"When I was 12 years old me and my best friend Shannon found her mom’s romance novels and I tucked right in- and now- I still read them. I’m not proud of myself, the novels are so old fashioned and totally UN-feminist. The men always treat the women like they own them, like they’re property… AND IT IS SO HOT! I know it’s wrong, we all want equality between the sexes- but let’s be honest: Sex between equals?? BOO!!! Fuck me like I make less money. I want to be a feminist in the streets, but oppressed in the sheets.” 

The story behind the joke was basically me reading my porn- I’m so old fashioned- reading a historical romance novel? It’s just a lame way to jerk off, basically me reading for 3 hours as foreplay? I also had the realization that all the stories are SO archaic- I’m a woman in 2016 who believes in equality and feminism but it gets me hot when a Viscount or a Lord (I’m so embarrassed) rips a woman’s blouse and then forces her to marry him?? Plus, I like that the joke is kinda wrong- I know it makes people a bit squirmy- I always like it when people laugh even though they know they really shouldn’t.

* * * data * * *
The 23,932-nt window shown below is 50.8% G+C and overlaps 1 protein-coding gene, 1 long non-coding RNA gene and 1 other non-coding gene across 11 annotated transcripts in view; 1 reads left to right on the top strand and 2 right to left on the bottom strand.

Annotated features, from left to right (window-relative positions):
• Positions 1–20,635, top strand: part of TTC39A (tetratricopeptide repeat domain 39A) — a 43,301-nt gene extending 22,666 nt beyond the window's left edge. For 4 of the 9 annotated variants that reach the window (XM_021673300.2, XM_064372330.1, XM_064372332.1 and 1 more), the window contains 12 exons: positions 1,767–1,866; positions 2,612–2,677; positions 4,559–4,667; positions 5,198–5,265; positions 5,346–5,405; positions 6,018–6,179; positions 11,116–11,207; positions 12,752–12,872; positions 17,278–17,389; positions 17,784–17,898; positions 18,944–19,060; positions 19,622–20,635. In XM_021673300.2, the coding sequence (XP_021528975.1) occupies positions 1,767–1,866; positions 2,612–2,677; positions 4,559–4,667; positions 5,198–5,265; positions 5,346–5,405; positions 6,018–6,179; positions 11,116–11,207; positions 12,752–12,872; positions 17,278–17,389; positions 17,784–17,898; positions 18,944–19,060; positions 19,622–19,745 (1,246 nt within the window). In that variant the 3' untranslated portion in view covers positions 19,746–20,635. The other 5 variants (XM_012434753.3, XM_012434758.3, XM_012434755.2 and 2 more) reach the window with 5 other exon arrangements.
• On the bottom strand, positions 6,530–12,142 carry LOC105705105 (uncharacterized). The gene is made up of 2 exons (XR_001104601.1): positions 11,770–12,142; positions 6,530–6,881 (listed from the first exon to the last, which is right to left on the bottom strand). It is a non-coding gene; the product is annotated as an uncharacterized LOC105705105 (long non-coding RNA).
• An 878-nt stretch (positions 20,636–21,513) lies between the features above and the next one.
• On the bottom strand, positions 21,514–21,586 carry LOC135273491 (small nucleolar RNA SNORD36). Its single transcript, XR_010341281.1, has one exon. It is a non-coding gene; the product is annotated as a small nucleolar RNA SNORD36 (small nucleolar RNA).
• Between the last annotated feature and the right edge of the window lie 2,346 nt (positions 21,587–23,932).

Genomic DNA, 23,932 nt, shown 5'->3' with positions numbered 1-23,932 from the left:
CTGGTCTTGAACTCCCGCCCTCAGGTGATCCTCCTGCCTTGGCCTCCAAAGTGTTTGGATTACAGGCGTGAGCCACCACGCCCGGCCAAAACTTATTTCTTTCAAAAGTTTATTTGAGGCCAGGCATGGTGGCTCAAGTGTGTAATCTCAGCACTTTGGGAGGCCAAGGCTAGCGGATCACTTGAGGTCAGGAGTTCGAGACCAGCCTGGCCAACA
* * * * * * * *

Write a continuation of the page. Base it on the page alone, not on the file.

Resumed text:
(Writer for VICE, Viceland’s Flophouse, co-host of live show BLESSED at Hollywood Improv)

"You all seem like friendly people, so I’d like to ask you a friendly question: Which one of you dumb, racist, misogynistic, non-trans ally mouth-breathers…wants to get in a civilized discourse with me online?”

The Internet is where civilized discourse goes to die, and wanton indignation roams free. The implication of anyone’s hearts and minds changing as a result of mixing it up with someone whose views they oppose in the comments section of an article, or via Twitter @ replies, I find laughable. The likelihood of hipsters finding Joseph Kony, the Equal Rights Amendment ever passing, or America lessening its reliance on foreign oil is far higher. Let the record show all three of those things are impossibilities.

(Conan, IFC, L.A. Weekly’s Top 10 Comedy Acts, Playboy)